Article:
This posed a fresh hurdle to comprehensive tax reform, as the Democratic-controlled House demanded that reform be revenue neutral. The House Ways and Means Committee chose to proceed with the bill only after much persuasion from its chairman, Dan Rostenkowski (D-IL), and Senator Bradley. The Committee’s final product was tougher on corporate deductions and loopholes than Treasury II and also contained slightly less aggressive rate reductions. The corporate tax rate in the bill was set at 36 percent, and a fourth income-tax bracket (at 38 percent) for the wealthiest Americans was added to the Treasury proposal. In finalizing this revenue-neutral plan, however, Rostenkowski resorted to working in caucus with members of his own party, leaving Republicans out of the drafting process.
Although in the minority, House Republicans found enough Democrats who opposed the bill to procedurally kill it before it reached the House floor. Before that occurred, however, Reagan intervened. While the president assured Republicans in the House that he would veto the bill if it reached his desk unchanged, he urged them to pass the piece of legislation so that the Republican majority in the Senate could make adjustments to the bill that adhered to the desires of the party.
Despite initial signs of trouble in the Senate, tax reform picked up steam when Senate Finance Committee Chairman Robert Packwood (R-OR) proposed that the Committee create a tax reform bill “from scratch.” The bill started as revenue-neutral with no tax expenditures and a baseline of low tax rates. Whenever Committee members wanted to add deductions, or any other type of preference, to the bill, staff would calculate how tax rates had to be adjusted in order to maintain revenue neutrality, creating tradeoffs between loopholes and low marginal rates through trial and error. In the end, the Committee’s bill established two tax brackets – one at 15 percent and the other at 27 percent – through unprecedented elimination and curtailment of exemptions, deductions, and loopholes. The low maximum rate satisfied President Reagan and many other conservatives in the Senate, while Democrats approved of the shift in revenue from individual taxes to corporate taxes. When the bill came to the floor, it passed the Senate by a resounding vote of 97-3.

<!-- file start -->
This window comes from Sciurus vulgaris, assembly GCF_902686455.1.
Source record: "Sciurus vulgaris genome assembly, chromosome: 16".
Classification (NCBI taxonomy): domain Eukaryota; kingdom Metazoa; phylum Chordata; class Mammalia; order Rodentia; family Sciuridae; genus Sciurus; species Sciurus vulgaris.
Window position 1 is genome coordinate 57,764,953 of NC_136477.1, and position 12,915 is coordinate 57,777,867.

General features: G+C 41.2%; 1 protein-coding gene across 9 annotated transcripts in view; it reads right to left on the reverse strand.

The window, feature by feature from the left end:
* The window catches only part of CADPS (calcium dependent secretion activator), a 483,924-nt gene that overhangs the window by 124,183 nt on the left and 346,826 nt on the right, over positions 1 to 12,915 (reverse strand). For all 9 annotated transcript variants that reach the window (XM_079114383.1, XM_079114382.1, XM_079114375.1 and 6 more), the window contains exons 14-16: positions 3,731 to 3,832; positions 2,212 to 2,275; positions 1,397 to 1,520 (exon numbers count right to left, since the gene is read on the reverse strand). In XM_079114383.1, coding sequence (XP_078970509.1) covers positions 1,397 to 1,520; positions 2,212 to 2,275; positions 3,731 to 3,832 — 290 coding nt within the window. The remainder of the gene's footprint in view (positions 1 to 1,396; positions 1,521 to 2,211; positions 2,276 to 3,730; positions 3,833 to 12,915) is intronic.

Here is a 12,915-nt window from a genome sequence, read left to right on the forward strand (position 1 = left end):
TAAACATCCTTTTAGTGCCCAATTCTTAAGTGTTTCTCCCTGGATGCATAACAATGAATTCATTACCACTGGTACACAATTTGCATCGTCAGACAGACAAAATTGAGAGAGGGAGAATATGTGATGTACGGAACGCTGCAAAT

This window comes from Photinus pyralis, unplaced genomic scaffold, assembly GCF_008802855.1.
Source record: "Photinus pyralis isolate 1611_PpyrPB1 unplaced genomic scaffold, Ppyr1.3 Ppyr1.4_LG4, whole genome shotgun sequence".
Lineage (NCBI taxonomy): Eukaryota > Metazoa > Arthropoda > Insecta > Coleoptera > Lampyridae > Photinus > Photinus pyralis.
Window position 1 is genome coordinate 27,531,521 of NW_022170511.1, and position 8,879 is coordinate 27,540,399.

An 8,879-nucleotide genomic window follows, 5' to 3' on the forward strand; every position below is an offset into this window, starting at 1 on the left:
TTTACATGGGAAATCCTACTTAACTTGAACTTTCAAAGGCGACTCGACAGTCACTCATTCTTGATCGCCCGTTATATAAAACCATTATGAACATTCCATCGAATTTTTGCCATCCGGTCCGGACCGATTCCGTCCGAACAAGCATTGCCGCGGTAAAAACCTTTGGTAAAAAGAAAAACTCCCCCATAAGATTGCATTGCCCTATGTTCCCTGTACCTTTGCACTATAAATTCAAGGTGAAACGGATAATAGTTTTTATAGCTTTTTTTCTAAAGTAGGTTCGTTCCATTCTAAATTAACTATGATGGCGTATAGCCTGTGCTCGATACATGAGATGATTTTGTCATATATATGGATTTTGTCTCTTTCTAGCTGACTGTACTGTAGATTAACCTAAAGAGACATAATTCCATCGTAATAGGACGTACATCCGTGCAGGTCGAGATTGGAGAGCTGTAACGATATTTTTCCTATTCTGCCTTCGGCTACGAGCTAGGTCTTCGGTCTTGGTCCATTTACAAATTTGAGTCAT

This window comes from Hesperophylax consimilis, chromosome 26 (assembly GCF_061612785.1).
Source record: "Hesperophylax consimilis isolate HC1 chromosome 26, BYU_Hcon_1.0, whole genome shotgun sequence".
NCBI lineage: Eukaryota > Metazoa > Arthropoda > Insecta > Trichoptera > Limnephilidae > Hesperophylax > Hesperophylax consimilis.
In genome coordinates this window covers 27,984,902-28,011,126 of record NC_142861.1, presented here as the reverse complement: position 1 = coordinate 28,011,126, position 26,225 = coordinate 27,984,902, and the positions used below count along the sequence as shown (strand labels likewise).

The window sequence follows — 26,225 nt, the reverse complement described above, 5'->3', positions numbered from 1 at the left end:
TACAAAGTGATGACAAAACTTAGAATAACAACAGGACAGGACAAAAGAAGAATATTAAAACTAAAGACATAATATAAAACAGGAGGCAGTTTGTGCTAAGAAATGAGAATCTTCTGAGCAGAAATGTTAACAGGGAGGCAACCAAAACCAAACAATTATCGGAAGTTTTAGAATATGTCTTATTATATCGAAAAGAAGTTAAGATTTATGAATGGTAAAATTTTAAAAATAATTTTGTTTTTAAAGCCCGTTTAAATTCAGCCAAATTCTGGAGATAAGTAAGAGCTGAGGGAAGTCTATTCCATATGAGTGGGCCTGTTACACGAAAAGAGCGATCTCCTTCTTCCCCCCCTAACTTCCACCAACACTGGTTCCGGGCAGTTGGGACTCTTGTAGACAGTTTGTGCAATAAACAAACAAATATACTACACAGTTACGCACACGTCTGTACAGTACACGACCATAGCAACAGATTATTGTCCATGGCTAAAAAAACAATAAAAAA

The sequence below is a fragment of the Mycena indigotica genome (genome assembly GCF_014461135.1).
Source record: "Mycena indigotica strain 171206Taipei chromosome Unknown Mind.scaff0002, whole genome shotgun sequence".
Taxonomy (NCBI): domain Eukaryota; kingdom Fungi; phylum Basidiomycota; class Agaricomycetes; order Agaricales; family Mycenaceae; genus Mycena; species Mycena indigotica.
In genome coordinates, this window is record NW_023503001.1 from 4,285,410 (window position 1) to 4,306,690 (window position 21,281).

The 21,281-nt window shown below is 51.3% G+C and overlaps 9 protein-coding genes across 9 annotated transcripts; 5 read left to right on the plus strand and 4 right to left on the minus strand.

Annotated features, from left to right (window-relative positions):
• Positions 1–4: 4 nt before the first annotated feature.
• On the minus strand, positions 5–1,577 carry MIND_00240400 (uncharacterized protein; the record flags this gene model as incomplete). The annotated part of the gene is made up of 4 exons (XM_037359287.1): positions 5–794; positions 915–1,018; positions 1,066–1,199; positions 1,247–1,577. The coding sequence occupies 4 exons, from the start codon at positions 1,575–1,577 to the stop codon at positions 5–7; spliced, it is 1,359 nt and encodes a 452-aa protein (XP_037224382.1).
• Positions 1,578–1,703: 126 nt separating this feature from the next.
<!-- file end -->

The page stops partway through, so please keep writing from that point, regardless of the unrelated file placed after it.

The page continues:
But the battle was not quite yet won. In the House/Senate conference, the two parties clashed over the new corporate tax rate, stalling the bill and leaving it on the brink of destruction. At the eleventh hour, however, Senator Bradley proposed a formulation that satisfied the Democratic House’s demand for middle-class tax relief without taxing corporations to an extent that would push Senate Republicans away from the table.
The compromise bill ultimately passed both bodies of Congress with relative ease. While comprehensive tax reform’s loophole closures certainly created some enemies, the annual tax burden transfer of $25 billion from individuals to corporations generally made the bill popular with the American public. Further, by reducing tax expenditures and creating a more-level playing field for all corporations, the corporate tax rate had actually been lowered (even as corporate tax revenues increased by $25 billion).
Yet, in retrospect, the most-important takeaways from the Tax Reform Act of 1986 may be the herculean bipartisan effort that was required from Congress and the administration, and the low-tech, commonsense economic approach paired with the comprehensive nature of the policy itself. Perhaps the process for tax reform today should be based on the lessons learned from over a quarter-century ago.
Dr. Minarik served as a member of the Bipartisan Policy Center’s Domenici-Rivlin Debt Reduction Task Force and is the senior vice president and director of research for the Committee of Economic Development.